A new mobile CPR app saves lives with just an SMS, new study confirms after medical experts have compared the data withdrawn from the last years. Statistics show that the chances of survival of the men who suffer cardiac arrest have more than doubled after the new messaging service has been adopted.
The medical system in Stockholm has decided to test a new application to see whether the survival rates of patients can be improved. The messaging service presupposes that by passers get notified via an SMS whenever a person suffers a cardiac arrest in public spaces.
Individuals, who received these mobile notifications may choose to provide first aid or not, depending on whether they are familiar with medical practices or not. Most of the times, by passers have to carry out CPR maneuvers before the ambulance arrives, so the patient’s condition would be restored.
By comparing the data registered since the mobile app has been adopted with previous cases of cardiac arrest, scientists discovered that patients who received CPR outside hospital facilities had better health results. The number of surviving patients almost doubled in this case; therefore, medical experts have concluded that offering by passers the possibility to save lives will have a positive outcome in the future.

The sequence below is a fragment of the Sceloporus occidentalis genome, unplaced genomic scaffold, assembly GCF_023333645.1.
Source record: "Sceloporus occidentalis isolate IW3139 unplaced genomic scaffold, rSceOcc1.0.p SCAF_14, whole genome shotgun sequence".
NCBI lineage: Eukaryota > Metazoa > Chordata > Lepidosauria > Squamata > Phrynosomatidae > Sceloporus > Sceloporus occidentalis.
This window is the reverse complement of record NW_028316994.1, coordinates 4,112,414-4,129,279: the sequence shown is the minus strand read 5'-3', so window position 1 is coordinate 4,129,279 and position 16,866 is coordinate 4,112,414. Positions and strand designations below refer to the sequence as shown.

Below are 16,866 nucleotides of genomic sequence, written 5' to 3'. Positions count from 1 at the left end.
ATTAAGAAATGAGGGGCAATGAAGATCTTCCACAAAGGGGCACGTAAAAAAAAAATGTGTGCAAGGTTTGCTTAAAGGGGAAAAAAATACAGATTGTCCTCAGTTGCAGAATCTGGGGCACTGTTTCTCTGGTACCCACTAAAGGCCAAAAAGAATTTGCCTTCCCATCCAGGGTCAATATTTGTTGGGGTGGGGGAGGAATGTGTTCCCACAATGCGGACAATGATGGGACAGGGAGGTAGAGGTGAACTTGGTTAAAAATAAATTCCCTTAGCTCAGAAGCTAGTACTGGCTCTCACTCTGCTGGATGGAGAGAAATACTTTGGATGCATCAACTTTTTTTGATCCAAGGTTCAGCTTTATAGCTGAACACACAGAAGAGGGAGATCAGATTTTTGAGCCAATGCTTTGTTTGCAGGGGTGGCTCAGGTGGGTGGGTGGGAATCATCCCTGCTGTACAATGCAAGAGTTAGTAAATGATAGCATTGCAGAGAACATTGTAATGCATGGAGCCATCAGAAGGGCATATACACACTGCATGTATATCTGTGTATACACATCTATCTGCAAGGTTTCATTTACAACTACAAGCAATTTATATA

The mobile app called SMS Lifesavers has been successfully implemented in several northern states and it could soon be adopted by many other countries. The study presupposes the analyses of 30,000 cases of cardiac arrest registered in the past months. 10,000 trained civilians were included in the mobile service system and were notified when a new incident took place.
Even though the messaging service has increased survival chances by 30 percent, doctors think only trained volunteers should take part in the program. In their opinion, regular civilians might fail to provide the necessary medical care to save the lives of cardiac arrest patients. Since risks would increase, medical experts prefer to give this responsibility to people who have worked in a medical environment before.
This messaging service is not at all new to volunteers working at the Red Cross. The organization has implemented a similar SMS-based program a long time before. They mainly use it, so trained volunteers could perform first aid maneuvers on patients before paramedics arrive.
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